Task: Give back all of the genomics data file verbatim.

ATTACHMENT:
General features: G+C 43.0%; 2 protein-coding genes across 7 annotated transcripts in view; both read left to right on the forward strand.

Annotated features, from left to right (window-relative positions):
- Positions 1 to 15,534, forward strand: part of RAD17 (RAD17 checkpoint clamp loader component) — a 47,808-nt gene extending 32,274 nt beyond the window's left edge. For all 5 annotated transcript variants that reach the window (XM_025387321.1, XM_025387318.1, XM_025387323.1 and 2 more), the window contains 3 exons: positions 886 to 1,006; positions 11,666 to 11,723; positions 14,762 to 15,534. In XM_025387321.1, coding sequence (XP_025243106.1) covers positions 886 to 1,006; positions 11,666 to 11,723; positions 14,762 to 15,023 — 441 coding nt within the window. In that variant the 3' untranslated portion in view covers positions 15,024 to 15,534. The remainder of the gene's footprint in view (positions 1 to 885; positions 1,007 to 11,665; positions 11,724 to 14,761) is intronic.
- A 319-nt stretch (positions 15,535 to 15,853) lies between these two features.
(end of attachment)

General features: G+C 43.0%; 2 protein-coding genes across 7 annotated transcripts in view; both read left to right on the forward strand.

Annotated features, from left to right (window-relative positions):
- Positions 1 to 15,534, forward strand: part of RAD17 (RAD17 checkpoint clamp loader component) — a 47,808-nt gene extending 32,274 nt beyond the window's left edge. For all 5 annotated transcript variants that reach the window (XM_025387321.1, XM_025387318.1, XM_025387323.1 and 2 more), the window contains 3 exons: positions 886 to 1,006; positions 11,666 to 11,723; positions 14,762 to 15,534. In XM_025387321.1, coding sequence (XP_025243106.1) covers positions 886 to 1,006; positions 11,666 to 11,723; positions 14,762 to 15,023 — 441 coding nt within the window. In that variant the 3' untranslated portion in view covers positions 15,024 to 15,534. The remainder of the gene's footprint in view (positions 1 to 885; positions 1,007 to 11,665; positions 11,724 to 14,761) is intronic.
- A 319-nt stretch (positions 15,535 to 15,853) lies between these two features.